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|The Night-Born||Jack London|
Under The Deck Awnings
|Page 5 of 5||
"'Your price is high,' she said. 'For how many sovereigns would you go?'
"'There are not enough coined to get me overside,' was his answer.
"She debated a moment, the boy forgotten in her tilt with Dennitson.
"'For me?' she said very softly.
"'To save your life--yes. But not otherwise.'
"She turned back to the boy. Again she held the coin before his eyes, dazzling him with the vastness of its value. Then she made as to toss it out, and, involuntarily, he made a half-movement toward the rail, but was checked by sharp cries of reproof from his companions. There was anger in their voices as well.
"'I know it is only fooling,' Dennitson said. 'Carry it as far as you like, but for heaven's sake don't throw it.'
"Whether it was that strange wilfulness of hers, or whether she doubted the boy could be persuaded, there is no telling. It was unexpected to all of us. Out from the shade of the awning the coin flashed golden in the blaze of sunshine and fell toward the sea in a glittering arch. Before a hand could stay him, the boy was over the rail and curving beautifully downward after the coin. Both were in the air at the same time. It was a pretty sight. The sovereign cut the water sharply, and at the very spot, almost at the same instant, with scarcely a splash, the boy entered.
"From the quicker-eyed black boys watching, came an exclamation. We were all at the railing. Don't tell me it is necessary for a shark to turn on its back. That one did not. In the clear water, from the height we were above it, we saw everything. The shark was a big brute, and with one drive he cut the boy squarely in half.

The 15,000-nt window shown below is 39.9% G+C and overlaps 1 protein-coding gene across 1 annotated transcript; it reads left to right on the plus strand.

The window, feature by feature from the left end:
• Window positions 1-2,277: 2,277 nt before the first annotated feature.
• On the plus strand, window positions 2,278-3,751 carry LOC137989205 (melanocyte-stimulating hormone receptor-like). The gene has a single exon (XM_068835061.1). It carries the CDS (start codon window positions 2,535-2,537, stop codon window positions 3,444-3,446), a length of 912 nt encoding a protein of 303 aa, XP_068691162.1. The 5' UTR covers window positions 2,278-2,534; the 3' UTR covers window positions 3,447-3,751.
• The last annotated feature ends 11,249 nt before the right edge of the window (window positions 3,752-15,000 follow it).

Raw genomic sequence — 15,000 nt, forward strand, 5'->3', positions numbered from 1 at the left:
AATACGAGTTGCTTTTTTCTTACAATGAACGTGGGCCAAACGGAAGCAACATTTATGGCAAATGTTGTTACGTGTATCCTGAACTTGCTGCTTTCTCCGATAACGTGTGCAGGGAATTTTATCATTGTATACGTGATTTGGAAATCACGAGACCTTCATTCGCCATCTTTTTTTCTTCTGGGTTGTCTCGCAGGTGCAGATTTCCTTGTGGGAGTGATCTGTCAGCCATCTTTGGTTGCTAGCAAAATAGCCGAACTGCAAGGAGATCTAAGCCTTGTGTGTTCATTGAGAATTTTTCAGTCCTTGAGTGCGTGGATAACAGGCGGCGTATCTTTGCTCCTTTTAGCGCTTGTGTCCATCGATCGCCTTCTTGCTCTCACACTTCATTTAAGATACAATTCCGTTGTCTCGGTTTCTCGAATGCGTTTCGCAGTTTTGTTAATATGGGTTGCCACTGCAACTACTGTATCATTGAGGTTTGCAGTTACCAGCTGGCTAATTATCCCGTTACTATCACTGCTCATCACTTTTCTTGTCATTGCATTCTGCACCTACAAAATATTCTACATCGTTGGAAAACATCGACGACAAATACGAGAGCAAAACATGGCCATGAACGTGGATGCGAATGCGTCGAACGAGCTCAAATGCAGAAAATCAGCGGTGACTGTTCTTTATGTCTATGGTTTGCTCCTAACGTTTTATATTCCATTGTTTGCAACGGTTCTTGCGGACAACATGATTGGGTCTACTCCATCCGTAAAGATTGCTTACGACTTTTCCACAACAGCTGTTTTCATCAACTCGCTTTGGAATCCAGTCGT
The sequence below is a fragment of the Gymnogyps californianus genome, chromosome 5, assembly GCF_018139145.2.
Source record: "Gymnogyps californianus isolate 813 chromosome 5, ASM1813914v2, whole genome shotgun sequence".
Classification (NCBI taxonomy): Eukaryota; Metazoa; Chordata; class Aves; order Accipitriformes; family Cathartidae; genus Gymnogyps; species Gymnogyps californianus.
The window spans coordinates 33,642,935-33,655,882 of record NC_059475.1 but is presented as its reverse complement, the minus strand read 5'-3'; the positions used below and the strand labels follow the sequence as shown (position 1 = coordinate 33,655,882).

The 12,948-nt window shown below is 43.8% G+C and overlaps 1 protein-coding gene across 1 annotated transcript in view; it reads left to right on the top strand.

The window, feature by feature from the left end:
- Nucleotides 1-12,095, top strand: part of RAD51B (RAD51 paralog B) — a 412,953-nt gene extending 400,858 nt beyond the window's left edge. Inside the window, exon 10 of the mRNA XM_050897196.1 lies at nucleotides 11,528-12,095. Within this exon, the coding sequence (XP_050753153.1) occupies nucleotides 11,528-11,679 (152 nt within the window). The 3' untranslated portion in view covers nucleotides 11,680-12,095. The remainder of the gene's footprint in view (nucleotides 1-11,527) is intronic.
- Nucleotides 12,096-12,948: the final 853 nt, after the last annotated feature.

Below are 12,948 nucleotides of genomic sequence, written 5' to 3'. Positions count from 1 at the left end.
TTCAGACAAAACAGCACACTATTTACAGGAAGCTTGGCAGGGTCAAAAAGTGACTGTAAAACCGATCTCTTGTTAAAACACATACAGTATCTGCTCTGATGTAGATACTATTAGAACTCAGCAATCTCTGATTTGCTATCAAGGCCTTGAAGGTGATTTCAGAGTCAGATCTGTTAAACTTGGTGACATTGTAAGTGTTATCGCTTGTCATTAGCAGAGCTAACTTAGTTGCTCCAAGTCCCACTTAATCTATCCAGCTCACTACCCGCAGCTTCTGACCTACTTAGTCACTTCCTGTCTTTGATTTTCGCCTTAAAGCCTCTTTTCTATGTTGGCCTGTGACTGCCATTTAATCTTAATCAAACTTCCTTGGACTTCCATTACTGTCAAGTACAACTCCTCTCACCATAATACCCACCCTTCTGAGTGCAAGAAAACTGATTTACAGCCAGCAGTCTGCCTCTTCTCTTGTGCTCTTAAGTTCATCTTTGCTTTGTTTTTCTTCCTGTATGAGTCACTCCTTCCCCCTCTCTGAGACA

"There was a murmur or something from among us--who made it I did not know; it might have been I. And then there was silence. Miss Caruthers was the first to speak. Her face was deathly white.
"'I never dreamed,' she said, and laughed a short, hysterical laugh.
All her pride was at work to give her control. She turned weakly toward Dennitson, and then, on from one to another of us. In her eyes was a terrible sickness, and her lips were trembling. We were brutes--oh, I know it, now that I look back upon it. But we did nothing.
"'Mr. Dennitson,' she said, 'Tom, won't you take me below!'
"He never changed the direction of his gaze, which was the bleakest I have ever seen in a man's face, nor did he move an eyelid. He took a cigarette from his case and lighted it. Captain Bentley made a nasty sound in his throat and spat overboard. That was all; that and the silence.
"She turned away and started to walk firmly down the deck. Twenty feet away, she swayed and thrust a hand against the wall to save herself. And so she went on, supporting herself against the cabins and walking very slowly." Treloar ceased. He turned his head and favored the little man with a look of cold inquiry.
"Well," he said finally. "Classify her."
The little man gulped and swallowed.
"I have nothing to say," he said. "I have nothing whatever to say."
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